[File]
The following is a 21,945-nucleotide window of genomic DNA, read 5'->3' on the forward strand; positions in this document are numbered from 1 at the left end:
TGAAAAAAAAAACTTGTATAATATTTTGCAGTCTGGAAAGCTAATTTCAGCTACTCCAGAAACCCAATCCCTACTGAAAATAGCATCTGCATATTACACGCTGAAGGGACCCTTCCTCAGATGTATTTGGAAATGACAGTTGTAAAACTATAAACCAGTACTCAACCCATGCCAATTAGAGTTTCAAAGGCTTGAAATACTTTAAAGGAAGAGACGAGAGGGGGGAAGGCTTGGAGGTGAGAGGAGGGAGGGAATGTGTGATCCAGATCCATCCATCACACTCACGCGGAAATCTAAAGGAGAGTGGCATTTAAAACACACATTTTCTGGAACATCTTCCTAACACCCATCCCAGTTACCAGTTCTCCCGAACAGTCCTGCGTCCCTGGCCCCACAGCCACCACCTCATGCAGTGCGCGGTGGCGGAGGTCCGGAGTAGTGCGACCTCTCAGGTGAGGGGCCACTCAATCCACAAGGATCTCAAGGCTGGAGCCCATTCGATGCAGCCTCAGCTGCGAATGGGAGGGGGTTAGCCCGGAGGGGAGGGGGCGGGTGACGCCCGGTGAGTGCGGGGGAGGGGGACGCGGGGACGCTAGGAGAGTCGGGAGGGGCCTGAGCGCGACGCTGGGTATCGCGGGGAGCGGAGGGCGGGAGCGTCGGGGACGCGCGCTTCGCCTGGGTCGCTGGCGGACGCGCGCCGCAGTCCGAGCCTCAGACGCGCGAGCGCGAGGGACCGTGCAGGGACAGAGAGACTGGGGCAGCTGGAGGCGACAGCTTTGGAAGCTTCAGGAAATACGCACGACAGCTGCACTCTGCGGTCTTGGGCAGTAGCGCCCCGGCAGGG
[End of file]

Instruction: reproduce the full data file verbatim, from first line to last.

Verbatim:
The following is a 21,945-nucleotide window of genomic DNA, read 5'->3' on the forward strand; positions in this document are numbered from 1 at the left end:
TGAAAAAAAAAACTTGTATAATATTTTGCAGTCTGGAAAGCTAATTTCAGCTACTCCAGAAACCCAATCCCTACTGAAAATAGCATCTGCATATTACACGCTGAAGGGACCCTTCCTCAGATGTATTTGGAAATGACAGTTGTAAAACTATAAACCAGTACTCAACCCATGCCAATTAGAGTTTCAAAGGCTTGAAATACTTTAAAGGAAGAGACGAGAGGGGGGAAGGCTTGGAGGTGAGAGGAGGGAGGGAATGTGTGATCCAGATCCATCCATCACACTCACGCGGAAATCTAAAGGAGAGTGGCATTTAAAACACACATTTTCTGGAACATCTTCCTAACACCCATCCCAGTTACCAGTTCTCCCGAACAGTCCTGCGTCCCTGGCCCCACAGCCACCACCTCATGCAGTGCGCGGTGGCGGAGGTCCGGAGTAGTGCGACCTCTCAGGTGAGGGGCCACTCAATCCACAAGGATCTCAAGGCTGGAGCCCATTCGATGCAGCCTCAGCTGCGAATGGGAGGGGGTTAGCCCGGAGGGGAGGGGGCGGGTGACGCCCGGTGAGTGCGGGGGAGGGGGACGCGGGGACGCTAGGAGAGTCGGGAGGGGCCTGAGCGCGACGCTGGGTATCGCGGGGAGCGGAGGGCGGGAGCGTCGGGGACGCGCGCTTCGCCTGGGTCGCTGGCGGACGCGCGCCGCAGTCCGAGCCTCAGACGCGCGAGCGCGAGGGACCGTGCAGGGACAGAGAGACTGGGGCAGCTGGAGGCGACAGCTTTGGAAGCTTCAGGAAATACGCACGACAGCTGCACTCTGCGGTCTTGGGCAGTAGCGCCCCGGCAGGG